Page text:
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Author Topic: Adventure with Grandma..............  (Read 1201 times)
iddee
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Location: Randleman, NC


« on: December 14, 2009, 10:42:06 AM »

*Adventure With Grandma*


 

I remember my first Christmas adventure with Grandma. I was just a kid. I
remember tearing across town on my bike to visit her on the day my big
sister dropped the bomb: "There is no Santa Claus," she jeered. "Even
dummies know that!"

My Grandma was not the gushy kind, never had been. I fled to her that day
because I knew she would be straight with me. I knew Grandma always told
the truth, and I knew that the truth always went down a whole lot easier
when swallowed with one of her world-famous cinnamon buns. I knew they were
world-famous, because Grandma said so. It had to be true.

Grandma was home, and the buns were still warm. Between bites, I told her
everything. She was ready for me. "No Santa Claus!" she snorted. "Ridiculous!
Don't believe it. That rumor has been going around for years, and it makes
me mad, plain mad. Now, put on your coat, and let's go."

"Go?  Go where, Grandma?" I asked. I hadn't even finished my second
world-famous, cinnamon bun. "Where" turned out to be Kerby's General
Store, the one store in town that had a little bit of just about everything. As we
walked through its doors, Grandma handed me ten dollars. That was a bundle
in those days. "Take this money," she said, "and buy something for someone who needs it. 

I'll wait for you in the car." Then she turned and walked out of Kerby's.

I was only eight years old. I'd often gone shopping with my mother, but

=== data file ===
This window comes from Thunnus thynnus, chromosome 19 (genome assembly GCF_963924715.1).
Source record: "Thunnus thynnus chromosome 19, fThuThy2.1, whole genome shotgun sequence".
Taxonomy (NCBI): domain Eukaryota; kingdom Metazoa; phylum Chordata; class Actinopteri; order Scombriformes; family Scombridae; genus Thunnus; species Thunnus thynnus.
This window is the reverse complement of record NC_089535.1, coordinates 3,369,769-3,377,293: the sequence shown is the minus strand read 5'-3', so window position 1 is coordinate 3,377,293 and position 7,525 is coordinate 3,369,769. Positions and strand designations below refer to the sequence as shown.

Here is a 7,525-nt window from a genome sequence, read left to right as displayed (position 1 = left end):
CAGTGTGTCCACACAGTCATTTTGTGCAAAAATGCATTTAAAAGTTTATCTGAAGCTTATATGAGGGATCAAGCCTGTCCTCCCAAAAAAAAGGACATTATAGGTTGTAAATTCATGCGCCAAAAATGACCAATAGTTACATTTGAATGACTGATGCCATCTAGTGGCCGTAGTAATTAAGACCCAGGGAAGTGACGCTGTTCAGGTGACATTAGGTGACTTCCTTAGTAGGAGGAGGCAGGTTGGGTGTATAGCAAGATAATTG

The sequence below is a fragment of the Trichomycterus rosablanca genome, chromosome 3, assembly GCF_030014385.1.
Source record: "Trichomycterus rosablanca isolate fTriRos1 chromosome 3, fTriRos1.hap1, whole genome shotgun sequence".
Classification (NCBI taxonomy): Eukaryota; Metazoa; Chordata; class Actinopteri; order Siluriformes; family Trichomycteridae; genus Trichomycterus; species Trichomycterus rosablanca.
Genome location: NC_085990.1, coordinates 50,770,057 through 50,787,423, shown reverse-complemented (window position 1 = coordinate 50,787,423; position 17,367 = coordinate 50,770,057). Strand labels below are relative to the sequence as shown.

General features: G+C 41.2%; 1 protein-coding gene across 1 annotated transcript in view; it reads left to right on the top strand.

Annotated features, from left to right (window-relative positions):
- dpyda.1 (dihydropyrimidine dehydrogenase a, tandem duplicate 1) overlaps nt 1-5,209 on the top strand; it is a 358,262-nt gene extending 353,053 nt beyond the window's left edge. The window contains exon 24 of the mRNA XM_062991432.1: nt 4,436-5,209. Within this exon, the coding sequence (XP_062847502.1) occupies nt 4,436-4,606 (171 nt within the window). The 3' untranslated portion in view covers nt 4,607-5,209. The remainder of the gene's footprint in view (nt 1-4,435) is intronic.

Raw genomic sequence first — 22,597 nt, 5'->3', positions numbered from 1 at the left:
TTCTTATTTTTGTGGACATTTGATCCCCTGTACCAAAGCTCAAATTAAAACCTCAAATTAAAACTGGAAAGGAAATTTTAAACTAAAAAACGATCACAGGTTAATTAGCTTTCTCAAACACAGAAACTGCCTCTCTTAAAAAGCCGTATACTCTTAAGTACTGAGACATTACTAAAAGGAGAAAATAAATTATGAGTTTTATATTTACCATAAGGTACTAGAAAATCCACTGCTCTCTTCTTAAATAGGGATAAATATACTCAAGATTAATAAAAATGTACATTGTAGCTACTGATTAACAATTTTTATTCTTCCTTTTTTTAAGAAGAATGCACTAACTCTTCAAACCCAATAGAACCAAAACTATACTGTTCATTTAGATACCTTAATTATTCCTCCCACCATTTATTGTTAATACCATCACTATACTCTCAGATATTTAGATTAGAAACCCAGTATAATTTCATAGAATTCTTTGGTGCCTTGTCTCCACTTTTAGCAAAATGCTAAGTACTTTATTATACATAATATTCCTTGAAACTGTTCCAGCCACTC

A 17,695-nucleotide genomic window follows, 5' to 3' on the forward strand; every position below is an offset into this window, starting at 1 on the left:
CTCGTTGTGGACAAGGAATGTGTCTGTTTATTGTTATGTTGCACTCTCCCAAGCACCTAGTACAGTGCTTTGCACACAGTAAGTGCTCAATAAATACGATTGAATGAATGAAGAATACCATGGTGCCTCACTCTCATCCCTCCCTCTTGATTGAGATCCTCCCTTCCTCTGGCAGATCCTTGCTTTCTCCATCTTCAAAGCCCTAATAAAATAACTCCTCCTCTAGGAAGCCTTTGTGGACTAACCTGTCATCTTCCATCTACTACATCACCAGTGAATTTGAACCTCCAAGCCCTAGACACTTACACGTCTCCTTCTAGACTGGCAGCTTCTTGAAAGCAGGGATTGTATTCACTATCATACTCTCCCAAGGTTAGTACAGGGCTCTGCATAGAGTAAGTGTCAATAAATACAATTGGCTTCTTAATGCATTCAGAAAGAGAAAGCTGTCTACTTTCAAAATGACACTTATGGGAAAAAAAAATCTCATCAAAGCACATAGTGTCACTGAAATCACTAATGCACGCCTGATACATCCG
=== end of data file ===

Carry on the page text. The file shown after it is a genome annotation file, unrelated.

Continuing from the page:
never had I shopped for anything all by myself. The store seemed big and
crowded, full of people scrambling to finish their Christmas shopping. For
a few moments I just stood there, confused, clutching that ten-dollar bill,
wondering what to buy, and who on earth to buy it for.

I thought of everybody I knew: my family, my friends, my neighbors, the
kids at school, the people who went to my church. I was just about thought out,

when I suddenly thought of Bobby Decker.   He was a kid with bad breath
and messy hair, and he sat right behind me in Mrs.Pollock's grade-two class.
Bobby Decker didn't have a coat. I knew that because he never went out for recess
during the winter. His mother always wrote a note, telling the teacher that he
had a cough, but all we kids knew that Bobby Decker didn't have a cough, and
he didn't have a coat. I fingered the ten-dollar bill with growing excitement.
I would buy Bobby Decker a coat!

I settled on a red corduroy one that had a hood to it. It looked real warm,
and he would like that. "Is this a Christmas present for someone?" the lady

behind the counter asked kindly, as I laid my ten dollars down. "Yes," I
replied shyly. "It's .... for Bobby." The nice lady smiled at me. I didn't get

any change, but she put the coat in a bag and wished me a Merry Christmas.

That evening, Grandma helped me wrap the coat in Christmas paper and
ribbons (a little tag fell out of the coat, and Grandma tucked it in her Bible)
and wrote on the package, "To Bobby, From Santa Claus" -- Grandma said that Santa
always insisted on secrecy.  Then she drove me over to Bobby Decker's house,
explaining as we went that I was now and forever officially one of Santa's
helpers.

Grandma parked down the street from Bobby's house, and she and I crept
noiselessly and hid in the bushes by his front walk Then Grandma gave me
a nudge. "All right, Santa Claus," she whispered, "get going."

I took a deep breath, dashed for his front door, threw the present down on
his step, pounded his doorbell and flew back to the safety of the bushes and
Grandma. Together we waited breathlessly in the darkness for the front door
to open. Finally it did, and there stood Bobby.

Fifty years haven't dimmed the thrill of those moments spent shivering,
beside my Grandma, in Bobby Decker's bushes. That night, I realized that
those awful rumors about Santa Claus were just what Grandma said they
were: ridiculous.  Santa was alive and well, and we were on his team.

I still have the Bible, with the tag tucked inside: $19.95.

===============================

He who has no Christmas in his heart will never find Christmas under
a tree.
Logged

"Listen to the mustn'ts, child. Listen to the don'ts. Listen to the shouldn'ts, the impossibles, the won'ts. Listen to the never haves, then listen close to me . . . Anything can happen, child. Anything can be"